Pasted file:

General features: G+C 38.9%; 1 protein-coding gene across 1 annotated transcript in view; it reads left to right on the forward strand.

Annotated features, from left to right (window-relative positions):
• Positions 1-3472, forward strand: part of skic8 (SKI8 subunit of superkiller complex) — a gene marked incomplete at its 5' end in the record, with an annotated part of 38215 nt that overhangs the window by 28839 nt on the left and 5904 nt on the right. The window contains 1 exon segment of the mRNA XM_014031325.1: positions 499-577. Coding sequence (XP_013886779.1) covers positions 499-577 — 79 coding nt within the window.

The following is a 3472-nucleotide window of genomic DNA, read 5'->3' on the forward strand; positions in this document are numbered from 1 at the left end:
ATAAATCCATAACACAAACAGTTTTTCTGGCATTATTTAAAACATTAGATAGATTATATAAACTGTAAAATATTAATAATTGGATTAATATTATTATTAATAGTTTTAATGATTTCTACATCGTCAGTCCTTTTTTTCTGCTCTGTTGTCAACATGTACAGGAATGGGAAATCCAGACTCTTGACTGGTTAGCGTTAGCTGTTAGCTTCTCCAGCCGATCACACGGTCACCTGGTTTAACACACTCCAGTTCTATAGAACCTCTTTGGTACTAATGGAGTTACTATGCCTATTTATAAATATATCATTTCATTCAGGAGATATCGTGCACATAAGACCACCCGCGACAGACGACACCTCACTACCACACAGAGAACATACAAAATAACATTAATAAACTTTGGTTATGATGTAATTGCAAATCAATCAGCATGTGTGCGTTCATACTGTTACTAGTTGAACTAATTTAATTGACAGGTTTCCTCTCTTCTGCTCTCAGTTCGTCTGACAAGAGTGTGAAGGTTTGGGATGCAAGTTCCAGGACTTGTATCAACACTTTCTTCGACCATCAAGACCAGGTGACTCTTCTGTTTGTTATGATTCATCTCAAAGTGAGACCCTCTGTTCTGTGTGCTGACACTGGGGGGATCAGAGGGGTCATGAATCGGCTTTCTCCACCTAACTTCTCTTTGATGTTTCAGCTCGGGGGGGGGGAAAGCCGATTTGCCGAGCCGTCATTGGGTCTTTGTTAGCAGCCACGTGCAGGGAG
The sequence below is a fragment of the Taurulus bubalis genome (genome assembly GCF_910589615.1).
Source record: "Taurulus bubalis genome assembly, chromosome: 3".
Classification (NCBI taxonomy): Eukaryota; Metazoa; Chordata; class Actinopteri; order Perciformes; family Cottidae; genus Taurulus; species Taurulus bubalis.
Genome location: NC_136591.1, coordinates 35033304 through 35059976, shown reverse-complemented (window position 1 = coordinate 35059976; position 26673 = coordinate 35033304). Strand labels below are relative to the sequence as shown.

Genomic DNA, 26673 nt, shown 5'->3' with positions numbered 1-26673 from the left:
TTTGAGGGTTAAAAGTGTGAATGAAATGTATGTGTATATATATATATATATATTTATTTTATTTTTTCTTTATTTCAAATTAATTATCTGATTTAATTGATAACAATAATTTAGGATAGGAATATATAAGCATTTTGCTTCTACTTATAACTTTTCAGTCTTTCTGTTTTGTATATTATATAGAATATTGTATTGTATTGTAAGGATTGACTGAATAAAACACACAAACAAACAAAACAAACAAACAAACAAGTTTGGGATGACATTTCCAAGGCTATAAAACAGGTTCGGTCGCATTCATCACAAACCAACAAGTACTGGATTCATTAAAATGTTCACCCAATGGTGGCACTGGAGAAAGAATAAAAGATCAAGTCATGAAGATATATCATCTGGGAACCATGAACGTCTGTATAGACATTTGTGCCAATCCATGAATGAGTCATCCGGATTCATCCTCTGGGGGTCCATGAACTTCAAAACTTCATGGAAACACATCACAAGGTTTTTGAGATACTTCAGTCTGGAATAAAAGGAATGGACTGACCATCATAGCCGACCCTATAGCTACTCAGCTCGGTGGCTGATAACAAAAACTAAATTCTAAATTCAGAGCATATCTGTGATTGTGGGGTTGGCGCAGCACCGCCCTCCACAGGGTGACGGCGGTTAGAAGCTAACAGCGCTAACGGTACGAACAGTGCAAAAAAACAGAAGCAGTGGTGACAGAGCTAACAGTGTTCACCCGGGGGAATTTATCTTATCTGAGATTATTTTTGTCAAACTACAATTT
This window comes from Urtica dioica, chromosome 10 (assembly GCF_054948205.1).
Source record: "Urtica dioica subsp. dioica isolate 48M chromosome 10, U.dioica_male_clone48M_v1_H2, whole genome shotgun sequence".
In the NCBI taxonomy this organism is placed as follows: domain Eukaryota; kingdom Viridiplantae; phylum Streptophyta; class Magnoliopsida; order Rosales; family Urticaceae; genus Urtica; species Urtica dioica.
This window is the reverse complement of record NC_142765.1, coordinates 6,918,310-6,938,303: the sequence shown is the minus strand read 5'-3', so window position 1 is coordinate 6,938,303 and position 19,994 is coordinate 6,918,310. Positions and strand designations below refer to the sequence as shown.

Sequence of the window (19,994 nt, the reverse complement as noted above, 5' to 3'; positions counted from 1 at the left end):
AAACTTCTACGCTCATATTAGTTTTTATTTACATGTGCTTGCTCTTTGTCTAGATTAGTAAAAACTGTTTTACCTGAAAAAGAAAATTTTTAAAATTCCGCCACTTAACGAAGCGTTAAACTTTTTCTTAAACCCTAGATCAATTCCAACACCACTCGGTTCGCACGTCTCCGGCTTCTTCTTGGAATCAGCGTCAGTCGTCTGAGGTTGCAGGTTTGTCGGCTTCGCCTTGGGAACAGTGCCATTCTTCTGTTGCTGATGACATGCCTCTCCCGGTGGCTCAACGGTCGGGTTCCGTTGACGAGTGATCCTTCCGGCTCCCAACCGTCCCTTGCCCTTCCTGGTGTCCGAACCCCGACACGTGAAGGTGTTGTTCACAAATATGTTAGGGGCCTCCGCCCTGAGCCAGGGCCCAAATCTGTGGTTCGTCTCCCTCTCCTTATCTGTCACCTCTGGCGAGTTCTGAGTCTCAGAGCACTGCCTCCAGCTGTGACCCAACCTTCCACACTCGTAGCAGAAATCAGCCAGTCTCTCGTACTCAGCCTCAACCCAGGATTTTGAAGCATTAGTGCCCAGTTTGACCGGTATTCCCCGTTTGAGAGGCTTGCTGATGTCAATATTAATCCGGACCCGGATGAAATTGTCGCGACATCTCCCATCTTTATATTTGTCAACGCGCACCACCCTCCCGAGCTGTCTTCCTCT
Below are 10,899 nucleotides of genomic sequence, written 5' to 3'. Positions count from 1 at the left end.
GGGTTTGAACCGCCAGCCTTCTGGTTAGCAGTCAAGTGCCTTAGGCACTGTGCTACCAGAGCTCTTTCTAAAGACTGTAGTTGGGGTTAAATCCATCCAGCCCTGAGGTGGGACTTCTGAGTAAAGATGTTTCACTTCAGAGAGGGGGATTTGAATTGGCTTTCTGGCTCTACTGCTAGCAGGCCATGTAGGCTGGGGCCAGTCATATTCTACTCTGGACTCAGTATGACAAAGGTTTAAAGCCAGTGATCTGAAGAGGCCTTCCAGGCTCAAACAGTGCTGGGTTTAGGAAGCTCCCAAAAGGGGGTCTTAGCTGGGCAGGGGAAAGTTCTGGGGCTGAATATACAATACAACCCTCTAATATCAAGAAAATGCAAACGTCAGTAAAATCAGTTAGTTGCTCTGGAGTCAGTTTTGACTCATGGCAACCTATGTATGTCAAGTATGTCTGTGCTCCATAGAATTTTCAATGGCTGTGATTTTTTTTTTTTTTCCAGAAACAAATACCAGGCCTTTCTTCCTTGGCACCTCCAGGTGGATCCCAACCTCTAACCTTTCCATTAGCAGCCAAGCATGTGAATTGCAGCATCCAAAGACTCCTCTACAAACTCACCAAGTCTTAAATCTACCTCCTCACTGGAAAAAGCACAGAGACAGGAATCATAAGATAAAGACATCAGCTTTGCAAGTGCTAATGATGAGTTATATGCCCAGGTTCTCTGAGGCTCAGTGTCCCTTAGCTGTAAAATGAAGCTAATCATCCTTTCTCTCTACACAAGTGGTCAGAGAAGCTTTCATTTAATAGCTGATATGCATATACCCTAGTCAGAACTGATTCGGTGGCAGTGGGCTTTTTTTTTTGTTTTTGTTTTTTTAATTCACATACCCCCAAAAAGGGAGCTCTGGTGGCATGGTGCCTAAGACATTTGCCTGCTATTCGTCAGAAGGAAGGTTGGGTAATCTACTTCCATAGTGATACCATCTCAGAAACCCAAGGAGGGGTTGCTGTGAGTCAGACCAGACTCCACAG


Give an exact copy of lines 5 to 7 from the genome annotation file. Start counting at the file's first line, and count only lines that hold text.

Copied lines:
ATAAATCCATAACACAAACAGTTTTTCTGGCATTATTTAAAACATTAGATAGATTATATAAACTGTAAAATATTAATAATTGGATTAATATTATTATTAATAGTTTTAATGATTTCTACATCGTCAGTCCTTTTTTTCTGCTCTGTTGTCAACATGTACAGGAATGGGAAATCCAGACTCTTGACTGGTTAGCGTTAGCTGTTAGCTTCTCCAGCCGATCACACGGTCACCTGGTTTAACACACTCCAGTTCTATAGAACCTCTTTGGTACTAATGGAGTTACTATGCCTATTTATAAATATATCATTTCATTCAGGAGATATCGTGCACATAAGACCACCCGCGACAGACGACACCTCACTACCACACAGAGAACATACAAAATAACATTAATAAACTTTGGTTATGATGTAATTGCAAATCAATCAGCATGTGTGCGTTCATACTGTTACTAGTTGAACTAATTTAATTGACAGGTTTCCTCTCTTCTGCTCTCAGTTCGTCTGACAAGAGTGTGAAGGTTTGGGATGCAAGTTCCAGGACTTGTATCAACACTTTCTTCGACCATCAAGACCAGGTGACTCTTCTGTTTGTTATGATTCATCTCAAAGTGAGACCCTCTGTTCTGTGTGCTGACACTGGGGGGATCAGAGGGGTCATGAATCGGCTTTCTCCACCTAACTTCTCTTTGATGTTTCAGCTCGGGGGGGGGGAAAGCCGATTTGCCGAGCCGTCATTGGGTCTTTGTTAGCAGCCACGTGCAGGGAG
The sequence below is a fragment of the Taurulus bubalis genome (genome assembly GCF_910589615.1).
Source record: "Taurulus bubalis genome assembly, chromosome: 3".